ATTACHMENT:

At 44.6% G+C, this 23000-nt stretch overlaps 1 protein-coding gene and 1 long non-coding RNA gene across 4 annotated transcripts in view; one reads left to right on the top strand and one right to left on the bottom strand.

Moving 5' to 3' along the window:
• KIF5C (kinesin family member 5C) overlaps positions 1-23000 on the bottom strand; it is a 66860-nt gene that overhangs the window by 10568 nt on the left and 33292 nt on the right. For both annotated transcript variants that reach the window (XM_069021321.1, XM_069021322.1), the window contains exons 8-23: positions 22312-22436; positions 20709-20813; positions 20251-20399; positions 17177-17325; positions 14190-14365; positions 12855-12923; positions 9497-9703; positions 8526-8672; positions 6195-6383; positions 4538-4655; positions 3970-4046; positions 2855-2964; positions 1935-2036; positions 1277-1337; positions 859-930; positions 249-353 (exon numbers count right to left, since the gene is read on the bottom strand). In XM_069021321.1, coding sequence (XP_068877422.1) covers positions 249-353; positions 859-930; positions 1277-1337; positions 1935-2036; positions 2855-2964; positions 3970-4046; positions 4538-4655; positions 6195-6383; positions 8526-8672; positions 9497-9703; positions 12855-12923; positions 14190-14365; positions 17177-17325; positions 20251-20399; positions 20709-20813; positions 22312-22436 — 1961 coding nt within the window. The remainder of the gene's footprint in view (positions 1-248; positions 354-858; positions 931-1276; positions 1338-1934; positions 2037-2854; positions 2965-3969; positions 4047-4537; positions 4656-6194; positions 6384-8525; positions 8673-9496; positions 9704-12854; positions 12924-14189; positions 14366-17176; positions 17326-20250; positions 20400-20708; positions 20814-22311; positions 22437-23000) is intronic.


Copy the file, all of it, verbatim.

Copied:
At 44.6% G+C, this 23000-nt stretch overlaps 1 protein-coding gene and 1 long non-coding RNA gene across 4 annotated transcripts in view; one reads left to right on the top strand and one right to left on the bottom strand.

Moving 5' to 3' along the window:
• KIF5C (kinesin family member 5C) overlaps positions 1-23000 on the bottom strand; it is a 66860-nt gene that overhangs the window by 10568 nt on the left and 33292 nt on the right. For both annotated transcript variants that reach the window (XM_069021321.1, XM_069021322.1), the window contains exons 8-23: positions 22312-22436; positions 20709-20813; positions 20251-20399; positions 17177-17325; positions 14190-14365; positions 12855-12923; positions 9497-9703; positions 8526-8672; positions 6195-6383; positions 4538-4655; positions 3970-4046; positions 2855-2964; positions 1935-2036; positions 1277-1337; positions 859-930; positions 249-353 (exon numbers count right to left, since the gene is read on the bottom strand). In XM_069021321.1, coding sequence (XP_068877422.1) covers positions 249-353; positions 859-930; positions 1277-1337; positions 1935-2036; positions 2855-2964; positions 3970-4046; positions 4538-4655; positions 6195-6383; positions 8526-8672; positions 9497-9703; positions 12855-12923; positions 14190-14365; positions 17177-17325; positions 20251-20399; positions 20709-20813; positions 22312-22436 — 1961 coding nt within the window. The remainder of the gene's footprint in view (positions 1-248; positions 354-858; positions 931-1276; positions 1338-1934; positions 2037-2854; positions 2965-3969; positions 4047-4537; positions 4656-6194; positions 6384-8525; positions 8673-9496; positions 9704-12854; positions 12924-14189; positions 14366-17176; positions 17326-20250; positions 20400-20708; positions 20814-22311; positions 22437-23000) is intronic.